Taylor and the Seahawks arrive here ready for their first game in 10 days since their rally past the Los Angeles Rams.

“The guys are ready to roll. We had a fantastic week. Very upbeat throughout the week coming off Thursday,” coach Pete Carroll said. “Everybody’s really tuned in and it worked out right. Looking forward to it and expecting them to be at their best.”

Seattle’s biggest concern is injuries to Pro Bowl left tackle Duane Brown and rugged right guard D.J. Fluker. Both are highly unlikely to play. That leaves backups George Fant at left tackle and Jamarco Jones at guard. Jones,, a tackle who replaced Fluker in the Rams game, is ready to make his first NFL start in Cleveland, and at guard.

That’s suboptimal for a game against Myles Garrett. The Browns’ defensive end and 2017 top-overall draft pick is second in the league with seven sacks through five games for Cleveland.

“He’s real legit,” Carroll said.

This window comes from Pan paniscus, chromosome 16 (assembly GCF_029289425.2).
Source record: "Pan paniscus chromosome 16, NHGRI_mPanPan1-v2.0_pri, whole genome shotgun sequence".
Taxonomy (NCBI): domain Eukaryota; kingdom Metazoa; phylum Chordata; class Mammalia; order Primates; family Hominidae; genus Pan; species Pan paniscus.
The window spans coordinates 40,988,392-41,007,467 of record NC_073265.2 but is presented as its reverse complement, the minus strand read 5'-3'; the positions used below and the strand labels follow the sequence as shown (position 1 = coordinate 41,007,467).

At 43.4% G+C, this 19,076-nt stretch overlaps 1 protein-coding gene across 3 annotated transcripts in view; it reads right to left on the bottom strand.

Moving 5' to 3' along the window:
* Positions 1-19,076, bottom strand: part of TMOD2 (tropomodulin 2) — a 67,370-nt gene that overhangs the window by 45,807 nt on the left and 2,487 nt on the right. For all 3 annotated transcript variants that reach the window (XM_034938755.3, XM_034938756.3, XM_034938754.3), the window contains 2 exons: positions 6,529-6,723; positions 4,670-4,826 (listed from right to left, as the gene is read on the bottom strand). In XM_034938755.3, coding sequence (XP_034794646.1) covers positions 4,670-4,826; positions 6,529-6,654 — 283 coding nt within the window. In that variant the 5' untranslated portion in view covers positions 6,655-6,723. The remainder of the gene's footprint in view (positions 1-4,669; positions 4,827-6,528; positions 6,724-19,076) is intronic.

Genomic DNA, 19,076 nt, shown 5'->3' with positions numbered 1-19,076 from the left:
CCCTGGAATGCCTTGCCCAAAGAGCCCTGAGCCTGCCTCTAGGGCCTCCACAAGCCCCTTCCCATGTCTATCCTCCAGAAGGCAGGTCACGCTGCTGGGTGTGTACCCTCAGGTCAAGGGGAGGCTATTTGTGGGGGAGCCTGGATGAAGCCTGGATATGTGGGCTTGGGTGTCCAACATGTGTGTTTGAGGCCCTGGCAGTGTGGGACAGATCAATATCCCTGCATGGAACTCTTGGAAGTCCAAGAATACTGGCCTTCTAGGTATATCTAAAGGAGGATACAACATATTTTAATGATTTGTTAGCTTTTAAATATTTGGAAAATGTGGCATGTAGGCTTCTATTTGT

“They have a bunch of problems that they present for us. Hopefully, we’ve got it worked out and we can put together a good ballgame.”

Friday, the Seahawks promoted guard Jordan Roos and tight end Jacob Hollister from the practice squad for depth. Ethan Pocic, usually the backup guard, went on injured reserve with a back injury.

Garrett is perhaps the biggest of five players to watch in Sunday’s game:

1. Tyler Lockett hasn’t just moved into retired Doug Baldwin’s role as Seattle’s new number-one wide receiver. He has seized it. Russell Wilson was perfect targeting Lockett last season, a max passer rating of 158.3. Wilson has a rating of 138.3 throwing to Lockett so far this season. Eleven Seahawks have caught passes through five games, but Lockett has caught more than a fourth of Wilson’s completions and touchdown passes.

Now Seahawks offensive coordinator Brian Schottenheimer is using opponents’ keying on Lockett against them. Seattle’s second touchdown last week in the win over the Rams came after Lockett changed his favorite, most-successful route the last two seasons and teammate DK Metcalf ran free to where Lockett usually goes.

Lockett has become so influential he’s producing TDs without touching the ball.

“Tyler can affect the game so many ways,” Schottenheimer said.

“I think you guys all know how I feel about him.”

2. Germain Ifedi has a tall task on Sunday. The Browns will be sending Garrett at the Seahawks’ right tackle all game long—just like Garrett used to come after Ifedi in practices at Texas A&M a few years ago.